Building a new edifice requires skill and careful planning. Even making upgrades or changes to an existing structure can compromise the building’s integrity or affect its historical value. Contractors who work on buildings in California must meet certain standards established by state law.
Among those standards is the obligation to obtain a license and to ensure the company when it does projects on people’s property. Your licensing is crucial to your success as a contractor. Unfortunately, other individuals can have a negative impact on your licensing.
The California Contractors State License Board allows people to bring complaints against you as a licensed contractor. Who might potentially bring a claim that impacts your license?
Subcontractors or employees
Some of the most damaging complaints may have to do with legal and regulatory compliance. You typically have an obligation to meet certain safety standards when working on buildings. You also have to provide workers with training and safety equipment when necessary.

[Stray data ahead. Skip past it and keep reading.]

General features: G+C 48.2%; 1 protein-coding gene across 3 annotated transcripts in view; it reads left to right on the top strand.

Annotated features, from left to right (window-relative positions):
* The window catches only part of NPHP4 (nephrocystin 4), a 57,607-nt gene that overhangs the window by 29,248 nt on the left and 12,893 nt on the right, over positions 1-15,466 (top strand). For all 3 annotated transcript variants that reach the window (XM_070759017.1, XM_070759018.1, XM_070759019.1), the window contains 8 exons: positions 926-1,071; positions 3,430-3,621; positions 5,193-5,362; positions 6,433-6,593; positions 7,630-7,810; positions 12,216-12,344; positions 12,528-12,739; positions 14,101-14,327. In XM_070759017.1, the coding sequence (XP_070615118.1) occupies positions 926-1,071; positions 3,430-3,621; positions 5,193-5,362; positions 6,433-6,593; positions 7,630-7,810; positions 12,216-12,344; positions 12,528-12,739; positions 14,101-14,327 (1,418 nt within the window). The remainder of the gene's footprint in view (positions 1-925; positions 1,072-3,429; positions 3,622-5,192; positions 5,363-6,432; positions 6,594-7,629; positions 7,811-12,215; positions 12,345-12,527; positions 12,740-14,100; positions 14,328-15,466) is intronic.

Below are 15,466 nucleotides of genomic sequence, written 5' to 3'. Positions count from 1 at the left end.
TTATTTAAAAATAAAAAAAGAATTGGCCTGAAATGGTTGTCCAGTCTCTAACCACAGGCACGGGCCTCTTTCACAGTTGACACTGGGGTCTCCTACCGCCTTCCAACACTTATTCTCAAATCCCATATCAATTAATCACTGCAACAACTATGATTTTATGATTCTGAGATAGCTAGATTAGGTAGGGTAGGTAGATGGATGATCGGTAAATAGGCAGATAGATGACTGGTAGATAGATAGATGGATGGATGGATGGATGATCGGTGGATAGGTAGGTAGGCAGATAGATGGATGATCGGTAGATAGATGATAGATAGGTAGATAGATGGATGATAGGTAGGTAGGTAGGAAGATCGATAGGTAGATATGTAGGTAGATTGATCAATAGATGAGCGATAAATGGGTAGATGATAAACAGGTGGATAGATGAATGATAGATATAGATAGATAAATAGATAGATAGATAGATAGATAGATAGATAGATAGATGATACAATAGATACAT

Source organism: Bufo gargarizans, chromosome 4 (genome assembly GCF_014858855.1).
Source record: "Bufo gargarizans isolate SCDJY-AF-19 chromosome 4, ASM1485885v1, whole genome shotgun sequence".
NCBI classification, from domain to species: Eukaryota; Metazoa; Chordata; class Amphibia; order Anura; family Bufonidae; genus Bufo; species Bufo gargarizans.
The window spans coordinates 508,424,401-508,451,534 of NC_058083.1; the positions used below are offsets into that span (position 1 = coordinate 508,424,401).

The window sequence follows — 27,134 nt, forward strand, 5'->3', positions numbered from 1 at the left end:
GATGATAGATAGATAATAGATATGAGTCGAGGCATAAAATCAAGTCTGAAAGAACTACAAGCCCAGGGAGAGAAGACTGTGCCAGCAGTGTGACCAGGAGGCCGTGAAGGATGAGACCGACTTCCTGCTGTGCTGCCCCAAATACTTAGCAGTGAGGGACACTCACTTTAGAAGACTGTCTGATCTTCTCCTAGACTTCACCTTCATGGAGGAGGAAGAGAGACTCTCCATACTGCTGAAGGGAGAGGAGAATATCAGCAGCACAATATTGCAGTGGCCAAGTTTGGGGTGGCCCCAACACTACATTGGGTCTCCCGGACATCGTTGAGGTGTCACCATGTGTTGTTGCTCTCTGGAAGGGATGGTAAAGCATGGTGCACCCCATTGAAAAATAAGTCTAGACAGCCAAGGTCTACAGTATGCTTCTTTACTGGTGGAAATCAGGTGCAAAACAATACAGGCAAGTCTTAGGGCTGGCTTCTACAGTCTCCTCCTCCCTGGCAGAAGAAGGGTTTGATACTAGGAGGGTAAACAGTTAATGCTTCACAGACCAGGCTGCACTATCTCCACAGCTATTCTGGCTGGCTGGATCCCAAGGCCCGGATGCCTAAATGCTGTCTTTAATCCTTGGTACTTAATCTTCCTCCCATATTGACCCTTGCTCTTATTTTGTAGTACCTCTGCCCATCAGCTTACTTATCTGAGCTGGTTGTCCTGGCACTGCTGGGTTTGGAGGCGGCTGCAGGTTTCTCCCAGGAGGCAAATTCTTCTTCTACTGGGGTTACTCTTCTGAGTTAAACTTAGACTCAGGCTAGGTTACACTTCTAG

After the work, your company has to pay subcontractors and employees for the work they did. Workers who allege that you violated their rights or that you failed to pay them could file a complaint against you that results in disciplinary review.
The person whose property you perform work on could also make a complaint against you. Perhaps they allege that you violated the terms of your contract. Maybe they claim that you engaged in deceptive advertising or simply provided very poor workmanship. Dissatisfied property owners can make claims against you that the licensing board might investigate.
Other businesses in the construction industry
Those that hire you, those that work with you and those that lose projects to you during a competitive bidding process could all potentially bring complaints against you. Anyone who alleges misconduct, fraud, building code violation or failure to exercise due diligence could all lead to complaints that could affect your licensing.
The good news is that while many different people can complain against your company, you still have the right to defend yourself. Evidence from the project, testimony from other workers or even an accurate version of your contract could all play a role in your license defense. Responding proactively to complaints that could affect your license will protect your professional future.